Tuesday, April 16, 2013

Love in the Truth

"Instead, speaking the truth in love, we will in all things grow up into Him who is the Head, that is, Christ."
            Ephesians 4:15 NIV

This past week, our pastor talked about three things in reference to how we handle one another, both Christ-follower and non.  We must be humble, be gentle, and be patient with one another in everything we do.  It's hard to do.  It's VERY hard to do. Especially when we feel we have been wronged by someone else. But let us flip that coin over and step into the shoes of someone who does not know Christ and see what they see, because many of them feel as though they have been slighted by Christians.

I can remember many times when I first became a Christ follower, when I would go out with groups called FAITH outreach teams.  With these teams, we would go into people's homes and begin to almost badger them about their faith, what they believed, how they came to that conclusion, and most of all, where they stood in their decision to follow or not follow Christ's calling in their life. Most of these individuals had never been to church before, and most were unfamiliar with the teachings of the Bible, besides a few of the stories they may have heard as kids.

I remember one particular visit with a person we will call Mr. Smith. We were invited into Mr. Smith's house just to sit and talk with him about life and Christ. At first, he really had no reservations with us being there, but as time progressed and the conversation turned more towards how he felt about his relationship with Christ (after just a few visits to our church), even I began to feel very uncomfortable with where our team leader was taking the conversation. I felt as though Mr. Smith was being brow-beaten into making a decision to follow Christ.  In all honesty, it was a guilt trip, and I was being dragged along for the ride. It left a bad taste in my mouth about evangelism and reaching out to those who do not know Christ. I began to second guess my own purpose in bringing people to Christ. And, I began to look at the world from their shoes.  How would I feel if someone almost became belligerent towards me and where I stood in my walk? I began to see Christ's world in a whole new light.

Christ's love transcends all we will ever know about Him and the Truth. The Truth about Christ is love. There is no greater commandment from Christ than to love others.  When it comes to those who don't follow Christ, it's not up to us to make sure they go to heaven.  If that is what we are concerned about, that is when the light of the conversation turns from the individual, to us.  It becomes about our security and feelings of self worth in Christ and we lose focus on our basic purpose: to "speak the truth in love." To be sure, God wants us to tell everyone we can about Christ and the Truth.  But, he wants us to leave that person's decision between them and Him.  That is where we end and He begins.  That is where Christ is more powerful and persuasive than we could ever be. From that point on, it is our duty to love them, guide them and nurture them, but not to force or coerce.  Coercion may work in an interrogation to get information from someone, but coercion never worked when trying to make someone make a decision in life. Most times, it just forces them to go in the opposite direction. It hurts more than it helps.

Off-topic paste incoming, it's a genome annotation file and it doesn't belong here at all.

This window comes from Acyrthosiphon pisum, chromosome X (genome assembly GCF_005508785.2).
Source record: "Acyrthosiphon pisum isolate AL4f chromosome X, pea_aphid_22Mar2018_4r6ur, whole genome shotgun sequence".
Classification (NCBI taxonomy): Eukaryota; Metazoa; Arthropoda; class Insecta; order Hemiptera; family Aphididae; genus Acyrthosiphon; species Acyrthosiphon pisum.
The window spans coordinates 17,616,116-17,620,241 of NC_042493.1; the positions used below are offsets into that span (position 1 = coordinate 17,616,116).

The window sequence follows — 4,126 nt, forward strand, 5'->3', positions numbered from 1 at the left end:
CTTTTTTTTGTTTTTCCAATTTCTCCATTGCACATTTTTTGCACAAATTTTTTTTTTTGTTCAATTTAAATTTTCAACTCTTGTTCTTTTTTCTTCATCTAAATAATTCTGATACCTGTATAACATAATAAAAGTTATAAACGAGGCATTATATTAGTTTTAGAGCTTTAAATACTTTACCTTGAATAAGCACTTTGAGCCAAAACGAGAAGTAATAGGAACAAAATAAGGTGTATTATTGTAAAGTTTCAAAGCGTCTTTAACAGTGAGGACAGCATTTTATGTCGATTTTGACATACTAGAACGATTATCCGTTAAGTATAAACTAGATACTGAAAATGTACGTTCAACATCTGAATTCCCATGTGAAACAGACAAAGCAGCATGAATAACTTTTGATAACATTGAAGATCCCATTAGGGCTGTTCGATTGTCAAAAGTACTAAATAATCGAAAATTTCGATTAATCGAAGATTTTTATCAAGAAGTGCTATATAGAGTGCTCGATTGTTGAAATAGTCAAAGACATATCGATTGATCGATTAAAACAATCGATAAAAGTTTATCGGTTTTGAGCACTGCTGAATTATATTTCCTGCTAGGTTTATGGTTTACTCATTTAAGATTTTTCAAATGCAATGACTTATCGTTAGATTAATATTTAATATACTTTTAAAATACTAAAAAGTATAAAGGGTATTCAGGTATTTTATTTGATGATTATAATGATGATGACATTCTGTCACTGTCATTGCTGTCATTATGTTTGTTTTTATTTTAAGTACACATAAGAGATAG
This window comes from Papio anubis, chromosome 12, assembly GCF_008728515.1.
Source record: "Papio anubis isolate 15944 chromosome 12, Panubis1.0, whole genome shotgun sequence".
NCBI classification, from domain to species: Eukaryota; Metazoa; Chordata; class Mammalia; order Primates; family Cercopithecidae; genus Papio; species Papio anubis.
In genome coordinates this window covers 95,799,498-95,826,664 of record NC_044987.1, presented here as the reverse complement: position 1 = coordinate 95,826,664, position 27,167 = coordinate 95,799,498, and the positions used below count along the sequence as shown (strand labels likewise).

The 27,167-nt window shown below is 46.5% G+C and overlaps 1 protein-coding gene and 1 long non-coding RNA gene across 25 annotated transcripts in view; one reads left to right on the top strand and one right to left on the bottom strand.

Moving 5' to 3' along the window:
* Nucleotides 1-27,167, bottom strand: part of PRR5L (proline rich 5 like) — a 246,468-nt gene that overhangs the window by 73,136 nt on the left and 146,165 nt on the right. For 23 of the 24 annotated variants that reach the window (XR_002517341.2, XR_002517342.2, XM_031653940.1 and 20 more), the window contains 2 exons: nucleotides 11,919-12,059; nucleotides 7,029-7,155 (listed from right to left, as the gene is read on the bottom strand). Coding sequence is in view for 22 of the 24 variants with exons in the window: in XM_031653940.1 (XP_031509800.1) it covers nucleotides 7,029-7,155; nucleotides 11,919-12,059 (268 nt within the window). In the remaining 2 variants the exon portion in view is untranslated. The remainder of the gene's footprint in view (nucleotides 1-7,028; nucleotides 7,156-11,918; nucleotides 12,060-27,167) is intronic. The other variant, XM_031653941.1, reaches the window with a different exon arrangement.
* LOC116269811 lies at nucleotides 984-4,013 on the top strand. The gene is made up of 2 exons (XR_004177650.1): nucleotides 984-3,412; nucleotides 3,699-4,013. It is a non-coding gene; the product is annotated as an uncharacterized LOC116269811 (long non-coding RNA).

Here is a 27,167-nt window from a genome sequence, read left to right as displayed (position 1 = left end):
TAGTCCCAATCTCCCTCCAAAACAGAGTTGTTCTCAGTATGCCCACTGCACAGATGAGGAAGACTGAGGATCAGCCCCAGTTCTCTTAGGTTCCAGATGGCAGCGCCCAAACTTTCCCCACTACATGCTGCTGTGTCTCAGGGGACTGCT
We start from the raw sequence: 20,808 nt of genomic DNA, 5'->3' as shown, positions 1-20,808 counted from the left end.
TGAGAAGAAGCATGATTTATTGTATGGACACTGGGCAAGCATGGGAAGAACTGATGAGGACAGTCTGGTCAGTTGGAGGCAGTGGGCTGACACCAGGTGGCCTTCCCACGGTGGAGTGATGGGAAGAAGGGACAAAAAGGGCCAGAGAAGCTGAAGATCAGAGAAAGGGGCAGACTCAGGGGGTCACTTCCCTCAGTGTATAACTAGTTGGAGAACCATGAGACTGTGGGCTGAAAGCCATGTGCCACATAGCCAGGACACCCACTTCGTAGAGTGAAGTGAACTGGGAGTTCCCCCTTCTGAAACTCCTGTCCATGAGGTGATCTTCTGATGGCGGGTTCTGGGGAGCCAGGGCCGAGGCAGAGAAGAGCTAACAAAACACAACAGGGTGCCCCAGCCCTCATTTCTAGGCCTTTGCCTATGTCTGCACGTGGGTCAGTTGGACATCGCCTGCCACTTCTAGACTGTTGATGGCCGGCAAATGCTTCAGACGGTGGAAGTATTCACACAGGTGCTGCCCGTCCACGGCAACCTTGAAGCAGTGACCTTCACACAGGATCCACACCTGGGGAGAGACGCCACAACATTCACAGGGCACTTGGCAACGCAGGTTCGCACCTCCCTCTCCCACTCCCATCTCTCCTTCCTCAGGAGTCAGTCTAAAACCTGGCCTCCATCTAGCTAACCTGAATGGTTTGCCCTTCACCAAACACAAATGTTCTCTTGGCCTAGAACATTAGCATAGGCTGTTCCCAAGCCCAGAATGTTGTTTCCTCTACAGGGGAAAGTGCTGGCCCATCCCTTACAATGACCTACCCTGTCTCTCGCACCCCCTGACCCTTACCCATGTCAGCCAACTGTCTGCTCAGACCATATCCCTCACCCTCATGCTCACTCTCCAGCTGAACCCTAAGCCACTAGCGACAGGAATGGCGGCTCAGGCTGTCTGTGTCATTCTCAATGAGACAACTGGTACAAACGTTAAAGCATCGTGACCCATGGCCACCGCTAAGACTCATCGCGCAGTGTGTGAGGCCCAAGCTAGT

We are called to love, and that is what we must do.  Be humble in our humanity, be gentle in our approach to those who don't know Christ's love, and be patient in God's timing for them. We MUST speak in love.


Wednesday, January 16, 2013


"....When you believed, you were marked with a seal, the promised Holy Spirit,/ who is a deposit guaranteeing our inheritance......"  Ephesians 1:13-14

Today I had a moment.  It wasn't a moment where the heavens opened, velvet ropes parted, and the light of God shown down in my office.  It was as quiet a moment as when Jesus Christ came into our world.  At this moment, I realized that I had been portraying the true symbol of my faith completely wrong.

When Jesus died for our sins on the cross, he died as a servant to us.  He showed the world what it meant to give up ourselves and follow the Father. His death AND REsurrection showed us that God was for real and that He was going to do all He ever said He would do. Jesus Christ then became the symbol of our faith, NOT THE CROSS.

Too many times, we as Christ followers use the cross as a symbol of our faith.  But the problem with using the cross as our symbol means we only understand half the story.  Anyone can die and become a martyr to a cause.  Then whatever may have caused their death may come to symbolize their legacy.  The problem with the cross as the symbol is that the story of our faith did not end there.  It began when Jesus Christ came back to life on the third day.  Without the REsurrection, our faith is baseless and has no more merit to the world than the death of John F Kennedy or Joan of Arc.

Now you might be thinking, "what this has to do with the verse above?"  Well, if Jesus Christ is the symbol of our faith, the Holy Spirit is the part of the Trinity that seals us for eternity and permanently marks us as His.  That seal takes the form of actions, words, deeds, love, kindness, forgiveness, compassion, service and so much more that we live on a daily basis.  Our lives become the outward portrayal of the seal of the Holy Spirit. We become marked and the world will not know it from something physical, but from something much greater than that:  a life bent on service to God and others.  The seal cannot be hidden when we have truly put Jesus Christ as the only symbol of our lives, and we take the seal of the Holy Spirit as the Father has given us.

So I ask, can the world see that you are sealed with the Holy Spirit and do YOU see Jesus Christ as the symbol of your faith?